When we both went into Middle School and High School, my brother and I diverged in our gaming paths. Both of our friend groups enjoyed playing games, but where my brother liked playing the games more, I was more fascinated by watching. It’s not that I didn’t play video games during this time; my game of choice was Kingdom Hearts and the PS2 I played on was a Christmas present I specifically asked for. But in watching people playing, I got a real kick out of analyzing the mechanics and art of the video game. I also read a lot of the strategy guides, figuring out how things worked or how the story could progress. Many times my brother would be stuck, and I would end up telling him, “Oh, you have to do it like this.” We became an awesome tag team that way.
It’s at this point that many of the “original boys club of gaming” would argue how I was not a “real gamer” because I was more interested in figuring out how to play a game than actually playing it. I firmly disagree on many different levels, but that is another post for another day. I will say, though, that it’s because of my analytical view that I am not surprised I am going into Game Studies. Even my brother commented the other day that it makes a lot of sense, especially since I was so intrigued by gaming stories and their messages.
I admit, though, that for a long time I fell out of games, mostly because I was busy. I had joined my university Speech and Debate team, and though I played here and there, I was usually so busy traveling; I couldn’t commit myself to a game. But even in the 2000s (even the late 2000s), I don’t remember there being a lot of animosity toward girl gamers then. Many of my friends were still into games, and I would hang out with them to watch (or perhaps play) games. Sure, boys still largely outnumbered girls, and there were the “make me a sammich jokes” directed toward women, but the girls in my gamer friend groups were respected and treated equally. In fact, when I really think about it, it seems this extreme misogynistic culture in gaming has only really developed recently. Sure, this is based only on my own experiences, and I’d be at fault if I did not admit to the possibility of looking at the past with rose-colored glasses.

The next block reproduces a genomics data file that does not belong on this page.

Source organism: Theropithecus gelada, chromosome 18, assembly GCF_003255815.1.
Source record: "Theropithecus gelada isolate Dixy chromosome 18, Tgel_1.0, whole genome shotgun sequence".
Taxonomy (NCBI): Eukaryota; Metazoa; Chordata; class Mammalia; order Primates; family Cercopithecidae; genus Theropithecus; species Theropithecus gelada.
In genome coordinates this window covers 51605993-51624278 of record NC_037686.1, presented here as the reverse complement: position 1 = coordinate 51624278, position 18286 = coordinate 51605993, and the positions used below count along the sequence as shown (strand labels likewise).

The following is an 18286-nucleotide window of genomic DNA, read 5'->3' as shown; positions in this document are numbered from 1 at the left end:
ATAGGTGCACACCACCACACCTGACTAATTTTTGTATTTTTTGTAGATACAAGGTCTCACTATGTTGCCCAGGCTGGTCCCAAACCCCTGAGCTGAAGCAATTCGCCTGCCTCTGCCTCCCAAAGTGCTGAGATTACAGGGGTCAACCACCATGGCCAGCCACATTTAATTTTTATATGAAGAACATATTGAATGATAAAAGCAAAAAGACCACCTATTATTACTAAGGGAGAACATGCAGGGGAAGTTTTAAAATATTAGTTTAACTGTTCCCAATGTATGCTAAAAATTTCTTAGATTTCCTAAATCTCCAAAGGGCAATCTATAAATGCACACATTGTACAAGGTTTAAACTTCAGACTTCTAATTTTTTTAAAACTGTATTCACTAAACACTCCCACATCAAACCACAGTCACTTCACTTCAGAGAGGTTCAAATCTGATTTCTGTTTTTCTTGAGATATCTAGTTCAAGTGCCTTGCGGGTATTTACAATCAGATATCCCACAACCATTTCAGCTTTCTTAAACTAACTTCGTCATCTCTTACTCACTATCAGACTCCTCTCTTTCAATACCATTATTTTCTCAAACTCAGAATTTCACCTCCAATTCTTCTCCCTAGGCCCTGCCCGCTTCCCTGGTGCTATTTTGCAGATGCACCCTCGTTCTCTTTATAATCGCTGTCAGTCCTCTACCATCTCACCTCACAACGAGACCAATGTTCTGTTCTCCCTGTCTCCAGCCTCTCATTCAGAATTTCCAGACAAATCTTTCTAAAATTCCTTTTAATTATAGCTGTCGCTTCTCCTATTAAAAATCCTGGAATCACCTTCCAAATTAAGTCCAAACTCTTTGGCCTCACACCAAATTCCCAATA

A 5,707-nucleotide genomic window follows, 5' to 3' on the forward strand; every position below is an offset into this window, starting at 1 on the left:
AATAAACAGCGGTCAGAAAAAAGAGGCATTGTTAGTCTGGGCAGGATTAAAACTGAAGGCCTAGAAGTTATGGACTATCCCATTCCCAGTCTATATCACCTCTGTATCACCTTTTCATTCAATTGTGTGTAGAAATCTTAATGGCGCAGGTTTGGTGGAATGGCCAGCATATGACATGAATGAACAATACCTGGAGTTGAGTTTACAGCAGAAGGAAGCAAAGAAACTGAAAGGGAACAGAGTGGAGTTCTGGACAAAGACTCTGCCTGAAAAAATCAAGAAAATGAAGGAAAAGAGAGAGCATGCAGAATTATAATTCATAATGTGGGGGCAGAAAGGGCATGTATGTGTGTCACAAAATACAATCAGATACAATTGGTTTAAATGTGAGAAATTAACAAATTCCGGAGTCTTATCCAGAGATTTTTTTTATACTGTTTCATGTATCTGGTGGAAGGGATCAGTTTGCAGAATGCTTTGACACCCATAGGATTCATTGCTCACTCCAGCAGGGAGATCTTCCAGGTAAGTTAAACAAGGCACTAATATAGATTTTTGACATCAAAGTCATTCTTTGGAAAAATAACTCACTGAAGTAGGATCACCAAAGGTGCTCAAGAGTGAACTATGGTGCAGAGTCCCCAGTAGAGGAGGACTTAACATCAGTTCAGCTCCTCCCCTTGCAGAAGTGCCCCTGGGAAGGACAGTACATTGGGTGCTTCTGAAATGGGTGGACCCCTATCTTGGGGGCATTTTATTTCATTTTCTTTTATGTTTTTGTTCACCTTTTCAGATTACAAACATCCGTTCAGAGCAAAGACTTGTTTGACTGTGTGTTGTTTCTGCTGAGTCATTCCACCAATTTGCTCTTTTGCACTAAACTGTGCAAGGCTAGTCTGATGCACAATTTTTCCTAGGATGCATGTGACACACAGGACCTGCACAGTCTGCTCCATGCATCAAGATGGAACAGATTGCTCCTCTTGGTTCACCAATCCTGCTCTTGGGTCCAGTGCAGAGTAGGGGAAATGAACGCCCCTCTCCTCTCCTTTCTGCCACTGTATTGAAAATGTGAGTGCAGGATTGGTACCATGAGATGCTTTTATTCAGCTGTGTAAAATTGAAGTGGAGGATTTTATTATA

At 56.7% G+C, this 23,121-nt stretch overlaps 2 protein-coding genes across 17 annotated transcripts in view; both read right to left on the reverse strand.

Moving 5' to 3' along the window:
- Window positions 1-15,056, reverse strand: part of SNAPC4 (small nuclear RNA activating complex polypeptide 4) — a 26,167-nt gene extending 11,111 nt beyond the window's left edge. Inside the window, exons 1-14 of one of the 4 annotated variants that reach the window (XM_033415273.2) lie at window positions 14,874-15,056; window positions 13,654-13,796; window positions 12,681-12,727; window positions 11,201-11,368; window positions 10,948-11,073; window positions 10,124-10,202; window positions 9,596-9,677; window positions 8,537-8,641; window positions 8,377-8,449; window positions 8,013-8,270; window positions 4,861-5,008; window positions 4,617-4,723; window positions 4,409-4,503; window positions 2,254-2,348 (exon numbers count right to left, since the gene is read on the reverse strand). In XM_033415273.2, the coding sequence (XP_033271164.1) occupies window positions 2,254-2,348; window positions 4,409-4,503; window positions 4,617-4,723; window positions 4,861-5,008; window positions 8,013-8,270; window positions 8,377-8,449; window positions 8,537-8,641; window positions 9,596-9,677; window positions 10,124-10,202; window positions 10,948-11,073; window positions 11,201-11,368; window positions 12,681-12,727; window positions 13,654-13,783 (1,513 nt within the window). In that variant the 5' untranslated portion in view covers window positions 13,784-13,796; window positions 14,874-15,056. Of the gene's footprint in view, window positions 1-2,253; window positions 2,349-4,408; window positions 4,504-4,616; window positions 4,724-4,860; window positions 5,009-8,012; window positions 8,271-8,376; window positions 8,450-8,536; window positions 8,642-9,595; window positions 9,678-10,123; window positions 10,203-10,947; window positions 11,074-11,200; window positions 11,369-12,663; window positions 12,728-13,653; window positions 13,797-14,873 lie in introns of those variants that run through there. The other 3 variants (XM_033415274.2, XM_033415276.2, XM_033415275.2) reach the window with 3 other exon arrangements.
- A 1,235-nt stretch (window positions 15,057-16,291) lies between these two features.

When I really think back to it, Grand Theft Auto III was probably the first time I was kind of disturbed by a game. I was about twelve or thirteen years old when the game came out, which means my friends who played it were about the same age. The idea of picking up a sex worker, using her to fill your health, then running her over so you can get your money back, all while being gleeful about it … it gives me the creeps thinking about adults playing it, let alone thirteen-year-olds. To be fair, though, I think Grand Theft Auto gets a bad rap, as it is such an easy target. I know plenty of people who play the Grand Theft Auto series, along with other perceived misogynistic games, and they are, in my opinion, all well-rounded, ethical people. The catalyst to this surge of aggressiveness, I believe, is attributed to nothing more than cowardly anonymity.